DevOps and Security: Fighting factions or fabulous friends?
Source – cbronline.com
DevOps processes focus on being agile, ahead of the game and able to deliver innovative software quickly and efficiently.
Traditional software security processes prioritise thoroughness over agility and are often implemented as blocking gates at the last stages of software delivery. Due to this, these approach are often viewed as being in competition.
It doesn’t have to be this way. More and more security breaches are uncovered every week, and it has become vitally important that security and DevOps work together to integrate and streamline delivery, balancing speed and security without compromise.
The general view is that DevOps is a rapid approach to software development and delivery, enabling business to quickly introduce new capabilities to its end users. Whilst
security is seen as careful in its approach, ensuring all vulnerabilities and angles of attack have been considered and mitigated, including detailed audit and approvals . Both of these approaches are valid and vital to the stability and viability of the business. However, the two groups working in these areas aren’t traditionally well integrated which can lead to misunderstanding and even confrontation.
The finger of blame is often pointed in one direction or the other; at the DevOps team for perpetuating bad insecure code with bad security practices, or at the Security team for impeding delivery. This is counterproductive and perpetuates an us vs. them mentality, ultimately hindering the business In fact, the nature of DevOps teams positions them to be more focused on security than in legacy development. Given the right steer on security parameters and priorities, the Devops and Security teams can work together extremely well. In properly aligning, teams can identify shared pains and objectives and develop a mutually beneficial working process.
Both DevOps and Security are technically minded people with a deep level of expertise. Building on this to develop mutual understanding is key. Both teams have complementary skills sets and can work effectively together. The goal should be to change processes to ensure security and DevOps teams are all involved from the start of a project. This will enable companies to continue to promote talented people.
DevOps in practice requires automation ensuring delivery these tasks are performed early, often and consistently. This provides a point where security processes can be integrated with DevOps such that security become a core part of the development and delivery process.
Automation of security, for example, can include scans to look for patterns in code leading to vulnerabilities; controlling and managing third party component usage, threat modelling, etc. In automating and maintaining security processes human interaction and oversight is still essential (vs handing all process over to “full stack” developers): a security expert is needed to examine requirements, educate developers on security vulnerabilities and emerging practices, and. code review could be conducted by security personnel who can look vulnerabilities. Automation, also supports better security related metrics collection, so in addition to measuring defect rate and mean-time to recovery, we can track code scan vulnerability metrics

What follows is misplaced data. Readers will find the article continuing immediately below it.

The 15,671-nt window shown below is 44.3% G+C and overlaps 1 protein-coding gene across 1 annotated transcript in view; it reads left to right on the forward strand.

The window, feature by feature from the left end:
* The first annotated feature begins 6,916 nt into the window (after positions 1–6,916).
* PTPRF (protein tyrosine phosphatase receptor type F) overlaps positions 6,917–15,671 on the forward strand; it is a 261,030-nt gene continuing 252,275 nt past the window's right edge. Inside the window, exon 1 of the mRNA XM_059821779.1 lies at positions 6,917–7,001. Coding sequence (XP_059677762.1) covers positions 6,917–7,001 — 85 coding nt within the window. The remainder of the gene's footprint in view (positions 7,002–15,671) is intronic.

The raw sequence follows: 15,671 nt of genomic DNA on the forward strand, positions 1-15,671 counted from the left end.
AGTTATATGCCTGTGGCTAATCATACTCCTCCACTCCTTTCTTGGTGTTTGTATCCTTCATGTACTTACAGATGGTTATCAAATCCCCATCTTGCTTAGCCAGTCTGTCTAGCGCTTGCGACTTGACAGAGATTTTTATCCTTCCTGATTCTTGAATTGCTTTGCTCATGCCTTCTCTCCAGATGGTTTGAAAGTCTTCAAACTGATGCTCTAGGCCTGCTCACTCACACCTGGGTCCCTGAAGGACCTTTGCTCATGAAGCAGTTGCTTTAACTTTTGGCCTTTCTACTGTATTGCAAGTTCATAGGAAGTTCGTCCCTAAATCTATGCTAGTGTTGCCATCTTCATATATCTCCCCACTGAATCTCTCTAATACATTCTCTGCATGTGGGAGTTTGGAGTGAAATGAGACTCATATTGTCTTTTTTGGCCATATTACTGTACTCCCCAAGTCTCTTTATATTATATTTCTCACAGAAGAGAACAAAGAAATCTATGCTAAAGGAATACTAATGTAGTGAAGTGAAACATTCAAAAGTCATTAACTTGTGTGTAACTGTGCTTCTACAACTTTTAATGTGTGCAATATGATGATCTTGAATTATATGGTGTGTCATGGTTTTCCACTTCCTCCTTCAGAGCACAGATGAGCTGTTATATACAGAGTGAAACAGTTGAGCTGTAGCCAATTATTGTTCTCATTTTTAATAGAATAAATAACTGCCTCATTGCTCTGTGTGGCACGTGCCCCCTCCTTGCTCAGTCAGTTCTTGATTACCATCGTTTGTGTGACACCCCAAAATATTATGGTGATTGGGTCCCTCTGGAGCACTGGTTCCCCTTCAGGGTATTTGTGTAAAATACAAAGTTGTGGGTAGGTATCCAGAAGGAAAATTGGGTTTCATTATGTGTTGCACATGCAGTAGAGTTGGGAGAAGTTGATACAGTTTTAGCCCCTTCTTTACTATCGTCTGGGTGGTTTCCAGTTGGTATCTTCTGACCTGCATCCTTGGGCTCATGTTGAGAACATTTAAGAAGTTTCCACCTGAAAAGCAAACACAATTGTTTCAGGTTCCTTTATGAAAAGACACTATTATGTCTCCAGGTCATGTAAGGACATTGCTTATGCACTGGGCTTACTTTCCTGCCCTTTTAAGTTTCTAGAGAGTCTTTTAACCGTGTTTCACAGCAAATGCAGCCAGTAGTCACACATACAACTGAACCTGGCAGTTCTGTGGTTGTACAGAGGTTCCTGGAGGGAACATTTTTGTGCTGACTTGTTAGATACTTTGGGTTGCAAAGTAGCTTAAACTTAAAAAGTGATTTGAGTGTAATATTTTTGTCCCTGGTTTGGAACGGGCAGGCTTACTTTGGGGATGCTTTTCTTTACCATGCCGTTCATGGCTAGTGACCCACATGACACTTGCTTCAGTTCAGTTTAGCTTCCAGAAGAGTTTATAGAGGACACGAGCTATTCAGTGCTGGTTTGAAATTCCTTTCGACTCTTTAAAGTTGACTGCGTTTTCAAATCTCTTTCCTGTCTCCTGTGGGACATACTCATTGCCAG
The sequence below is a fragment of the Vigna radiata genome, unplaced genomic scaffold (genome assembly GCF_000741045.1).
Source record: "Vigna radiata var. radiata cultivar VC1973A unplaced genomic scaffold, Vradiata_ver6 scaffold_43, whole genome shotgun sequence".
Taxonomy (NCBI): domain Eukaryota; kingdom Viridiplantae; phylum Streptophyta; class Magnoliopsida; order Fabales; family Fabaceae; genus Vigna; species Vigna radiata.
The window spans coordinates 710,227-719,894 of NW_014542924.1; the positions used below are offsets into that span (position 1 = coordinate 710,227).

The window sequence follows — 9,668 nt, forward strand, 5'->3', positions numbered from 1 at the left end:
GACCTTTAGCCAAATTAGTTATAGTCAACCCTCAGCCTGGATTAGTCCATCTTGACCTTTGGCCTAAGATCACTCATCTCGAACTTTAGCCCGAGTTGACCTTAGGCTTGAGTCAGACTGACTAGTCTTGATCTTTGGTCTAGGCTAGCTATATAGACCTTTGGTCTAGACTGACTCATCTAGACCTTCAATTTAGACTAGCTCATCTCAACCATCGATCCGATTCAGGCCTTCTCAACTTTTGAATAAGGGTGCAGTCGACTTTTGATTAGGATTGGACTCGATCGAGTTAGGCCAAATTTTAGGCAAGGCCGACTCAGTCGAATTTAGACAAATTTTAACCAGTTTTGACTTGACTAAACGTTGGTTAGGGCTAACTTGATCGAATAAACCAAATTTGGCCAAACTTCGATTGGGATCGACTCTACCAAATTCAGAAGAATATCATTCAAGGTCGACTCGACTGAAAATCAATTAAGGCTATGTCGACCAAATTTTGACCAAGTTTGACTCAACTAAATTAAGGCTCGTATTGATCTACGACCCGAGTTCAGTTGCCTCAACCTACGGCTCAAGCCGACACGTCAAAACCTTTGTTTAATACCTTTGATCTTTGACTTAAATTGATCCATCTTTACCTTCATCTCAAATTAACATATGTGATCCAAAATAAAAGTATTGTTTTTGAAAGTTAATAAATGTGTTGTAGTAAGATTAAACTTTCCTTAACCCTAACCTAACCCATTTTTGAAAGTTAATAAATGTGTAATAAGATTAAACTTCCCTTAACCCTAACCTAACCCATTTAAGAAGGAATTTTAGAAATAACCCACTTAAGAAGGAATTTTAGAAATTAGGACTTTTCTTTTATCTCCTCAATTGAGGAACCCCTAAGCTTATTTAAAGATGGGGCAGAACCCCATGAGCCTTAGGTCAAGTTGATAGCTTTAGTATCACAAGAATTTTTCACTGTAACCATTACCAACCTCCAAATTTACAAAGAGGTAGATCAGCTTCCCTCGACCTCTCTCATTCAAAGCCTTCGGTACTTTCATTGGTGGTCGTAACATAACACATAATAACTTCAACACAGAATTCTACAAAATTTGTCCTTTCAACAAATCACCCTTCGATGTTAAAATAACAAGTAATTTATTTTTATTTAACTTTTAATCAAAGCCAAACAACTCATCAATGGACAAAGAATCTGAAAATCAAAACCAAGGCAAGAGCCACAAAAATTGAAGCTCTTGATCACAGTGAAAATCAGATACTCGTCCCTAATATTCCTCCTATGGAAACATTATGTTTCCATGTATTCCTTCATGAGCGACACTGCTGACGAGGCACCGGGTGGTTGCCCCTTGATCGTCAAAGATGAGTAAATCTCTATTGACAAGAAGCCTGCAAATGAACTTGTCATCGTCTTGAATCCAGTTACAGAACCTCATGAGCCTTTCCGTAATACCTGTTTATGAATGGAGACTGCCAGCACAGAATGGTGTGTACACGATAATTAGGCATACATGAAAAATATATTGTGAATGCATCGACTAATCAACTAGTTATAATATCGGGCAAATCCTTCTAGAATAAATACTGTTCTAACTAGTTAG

Teams should automate wherever possible, and where not integrate security experts into the DevOps team with a focus on collaboration early and often.
Creating best practice
DevOps and Security teams must collaborate to identify critical components of each process, while rejecting the parts that are superfluous or unnecessary, then over time they should to integrate and refine those processes.
One required change is to practice constant collaboration, involve security in the process from the very beginning and throughout. In many cases security teams are only involved late stage after development teams say they are ready to deliver. Instead, they should involved from the time user stories are developed and through the process of developing code and configuring environments. This mitigates the chance for security showstoppers at the end of a delivery cycle, which contribute to the feeling that Security only there to stop progress.
Another area of focus – that seems obvious, but is under-addressed – is cross-team communication. Developers should share updates with the security team when a sensitive part of the code is altered or updated to pinpoint the location of potential vulnerabilities. Likewise security teams need to flag their priorities and the changing threat landscape to ensure that the DevOps team is given much needed awareness.
Working towards a single, shared goal
Like everything in DevOps, there’s no single silver bullet which will determine success. Proper implementation requires modification of people, process and tools to effectively to create a streamlined and collaborative working environment. A security first approach isn’t easy for employees, but it’s do-able. Vitally important is to keep talented people, and consider both sides of the fence.
Best practice involves collaborating and communicating with both teams so that everyone is singing from the same hymn sheet. Finally, the tools have to be in place to make the process work for everyone. Automate where possible to reduce team workload and measure effective working in terms of existing metrics.